December in the hills with Barbara Mitcalfe and Chris Horne
Asplenium bulbiferum, Manamana, Hen and chickens; Mother fern
In last month's article we described Asplenium flaccidum. This month's plant choice is another common member of the asplenium genus: Asplenium bulbiferum. Its Mēori name, 'manamana', is probably an emphatically complimentary 'tag name' derived from the word 'mana' which means prestige* (see Uses) or dignity. 'Bulbiferum' means 'bearing bulbs', In the bush you have probably often seen manamana's large handsome fronds carrying tiny young fernlets called bulbils on their top surface 'like a brood of chickens'. (See image). Sometimes the whole frond falls off or is knocked off and all the bulbils get 'planted' at once!
Bubils are a most unusual method of fern reproduction in NZ. The bulbils on top of the manamana frond are complete young fern plants which have grown there directly out of the cells on the frond surface. When the bulbils have sprouted one or two tiny fronds of their own they will detach and land on the soil, sprout roots, and live a life completely separate from the parent plant.
Asplenium bulbiferum is also unusual in that it has two ways of reproduction, one as above, non-sexual via bulbils, and the other, like other ferns, sexual. The sexual method of reproduction in ferns is cyclic and complex, involving spores and both sexual and non-sexual phases. Spores are single-celled reproductive organs, but neither male nor female. When mature, spores fall to the ground or are further distributed by wind. In damp conditions, on the ground, each spore may then develop into what is called a prothallus. Though only about the size of ½ a fingernail, each prothallus develops two separate sets of sexual organs, one producing eggs and the other sperm. Fertilisation between them produces tiny new fern plants which grow just like any other fern plant, thus completing the cycle.
Form and size
Manamana is terrestrial, with dark green, elliptic fronds ascending from the rhizome in a graceful curve, and extending for 12 – 120 cm x 4 – 50 cm. (shorter and broader than last month's Asplenium flaccidum fronds). The stems are brown at the base and green further up. The fronds' slim, tapering segments can be up to 35 cm long and are dissected 2 or 3 times further into smaller parts, making an intricate, elegant pattern. The sori on the back of each are typically neatly arranged at c. 45 degrees to the midrib.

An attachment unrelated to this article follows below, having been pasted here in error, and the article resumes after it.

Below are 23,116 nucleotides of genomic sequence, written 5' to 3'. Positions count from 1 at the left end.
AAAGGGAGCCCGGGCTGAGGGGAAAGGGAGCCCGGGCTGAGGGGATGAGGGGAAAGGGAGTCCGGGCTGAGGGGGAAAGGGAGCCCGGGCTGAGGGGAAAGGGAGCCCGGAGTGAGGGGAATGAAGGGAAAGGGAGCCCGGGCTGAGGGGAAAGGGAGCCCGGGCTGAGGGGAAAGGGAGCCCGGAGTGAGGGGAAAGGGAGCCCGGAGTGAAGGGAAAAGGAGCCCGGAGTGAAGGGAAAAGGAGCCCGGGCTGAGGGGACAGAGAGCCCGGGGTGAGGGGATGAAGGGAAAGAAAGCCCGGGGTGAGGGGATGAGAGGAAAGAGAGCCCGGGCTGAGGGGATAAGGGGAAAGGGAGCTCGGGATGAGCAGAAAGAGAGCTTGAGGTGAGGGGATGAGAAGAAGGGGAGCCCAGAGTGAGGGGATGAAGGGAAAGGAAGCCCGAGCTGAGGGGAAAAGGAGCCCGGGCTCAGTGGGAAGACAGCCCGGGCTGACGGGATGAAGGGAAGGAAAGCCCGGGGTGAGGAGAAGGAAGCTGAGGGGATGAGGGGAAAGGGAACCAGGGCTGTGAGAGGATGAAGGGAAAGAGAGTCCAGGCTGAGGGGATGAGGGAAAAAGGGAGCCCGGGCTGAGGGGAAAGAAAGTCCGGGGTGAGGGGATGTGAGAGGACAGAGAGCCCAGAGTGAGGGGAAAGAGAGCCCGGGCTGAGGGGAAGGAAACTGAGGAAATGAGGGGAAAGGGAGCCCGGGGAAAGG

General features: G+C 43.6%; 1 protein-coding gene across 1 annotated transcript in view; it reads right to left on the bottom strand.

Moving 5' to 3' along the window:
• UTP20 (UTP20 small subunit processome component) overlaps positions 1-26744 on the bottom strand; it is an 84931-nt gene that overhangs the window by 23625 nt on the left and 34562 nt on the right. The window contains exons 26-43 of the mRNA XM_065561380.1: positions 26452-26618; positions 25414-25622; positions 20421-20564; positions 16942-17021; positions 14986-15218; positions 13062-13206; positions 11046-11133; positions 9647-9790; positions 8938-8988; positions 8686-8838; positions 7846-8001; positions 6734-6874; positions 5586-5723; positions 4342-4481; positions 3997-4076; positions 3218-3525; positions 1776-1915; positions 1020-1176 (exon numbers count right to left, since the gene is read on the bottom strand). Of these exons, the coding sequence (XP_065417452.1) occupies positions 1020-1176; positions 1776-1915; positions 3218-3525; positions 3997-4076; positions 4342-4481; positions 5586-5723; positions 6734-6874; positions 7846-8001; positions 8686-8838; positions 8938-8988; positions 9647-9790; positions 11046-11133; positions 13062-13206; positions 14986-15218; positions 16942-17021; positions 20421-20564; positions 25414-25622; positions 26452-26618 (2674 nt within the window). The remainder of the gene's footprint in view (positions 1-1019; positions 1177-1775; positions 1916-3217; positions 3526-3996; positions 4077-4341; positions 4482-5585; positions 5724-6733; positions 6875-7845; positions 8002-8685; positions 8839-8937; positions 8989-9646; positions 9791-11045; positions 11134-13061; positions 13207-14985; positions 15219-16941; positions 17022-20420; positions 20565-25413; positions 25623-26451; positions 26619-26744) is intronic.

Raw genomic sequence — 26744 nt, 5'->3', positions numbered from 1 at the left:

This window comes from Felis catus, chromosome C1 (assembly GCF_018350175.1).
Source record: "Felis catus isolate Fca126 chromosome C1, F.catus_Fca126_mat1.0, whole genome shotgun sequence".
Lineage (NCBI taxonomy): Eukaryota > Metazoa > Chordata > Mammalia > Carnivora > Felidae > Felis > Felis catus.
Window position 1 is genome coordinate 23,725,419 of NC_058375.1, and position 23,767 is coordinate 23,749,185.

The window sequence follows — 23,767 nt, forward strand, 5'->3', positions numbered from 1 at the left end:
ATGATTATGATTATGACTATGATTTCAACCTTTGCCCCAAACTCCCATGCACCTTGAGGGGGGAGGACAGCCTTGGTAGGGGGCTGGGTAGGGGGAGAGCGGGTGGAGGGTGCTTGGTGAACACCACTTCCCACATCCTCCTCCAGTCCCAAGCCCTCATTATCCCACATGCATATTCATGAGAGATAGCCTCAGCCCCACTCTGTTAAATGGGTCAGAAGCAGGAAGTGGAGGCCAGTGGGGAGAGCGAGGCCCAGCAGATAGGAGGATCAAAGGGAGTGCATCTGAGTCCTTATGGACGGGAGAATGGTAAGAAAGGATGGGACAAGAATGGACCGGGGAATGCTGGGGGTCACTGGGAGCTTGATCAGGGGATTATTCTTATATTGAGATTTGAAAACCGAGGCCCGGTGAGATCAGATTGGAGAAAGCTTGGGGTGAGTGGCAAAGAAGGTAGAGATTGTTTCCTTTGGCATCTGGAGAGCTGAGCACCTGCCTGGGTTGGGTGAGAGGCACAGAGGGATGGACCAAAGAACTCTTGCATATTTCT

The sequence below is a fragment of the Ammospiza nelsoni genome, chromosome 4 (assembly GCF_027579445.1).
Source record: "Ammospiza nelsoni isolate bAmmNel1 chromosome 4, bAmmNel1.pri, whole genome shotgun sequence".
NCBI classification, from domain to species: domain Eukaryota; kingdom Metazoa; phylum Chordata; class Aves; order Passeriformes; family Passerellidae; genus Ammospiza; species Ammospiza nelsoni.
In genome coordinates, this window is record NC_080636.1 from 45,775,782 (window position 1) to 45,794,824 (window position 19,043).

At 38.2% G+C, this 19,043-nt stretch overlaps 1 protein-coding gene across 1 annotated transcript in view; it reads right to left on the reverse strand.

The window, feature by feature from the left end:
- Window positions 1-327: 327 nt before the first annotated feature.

Asplenium bulbiferum is found in lowland and montane forest in the North, South, Rakiura / Stewart, Rekohu / Chatham and Antipodes islands and also in Australia. If you're tramping in Central Otago or the drier parts of South Canterbury you will not be likely to see it there, as it prefers moister environments.
As its Māori name implies, manamana had many ceremonial* uses such as a placatory offering to Tāne when a tree had to be felled for waka-making; or as soft swaddling for a new-born baby. Young manamana shoots were a popular culinary vegetable wrapped round fish or birds in the hāngi and mature fronds were sometimes even woven into clothing. Along with a number of other indigenous plant species manamana was sometimes soaked and used as a rongoā wash to bathe painful cutaneous conditions.
|Asplenium bulbiferum||Manamana||Hen and chickens; Mother fern||2015-12|
|Asplenium flabellifolium||Necklace fern; Walking fern; Butterfly fern||2016-03|
|Asplenium flaccidum||Makawe o Raukatauri||Hanging spleenwort||2015-11|
|Asplenium oblongifolium||Huruhuru whenua||Shining spleenwort||2015-10|
|Asplenium polyodon||Petako||Sickle spleenwort||2016-02|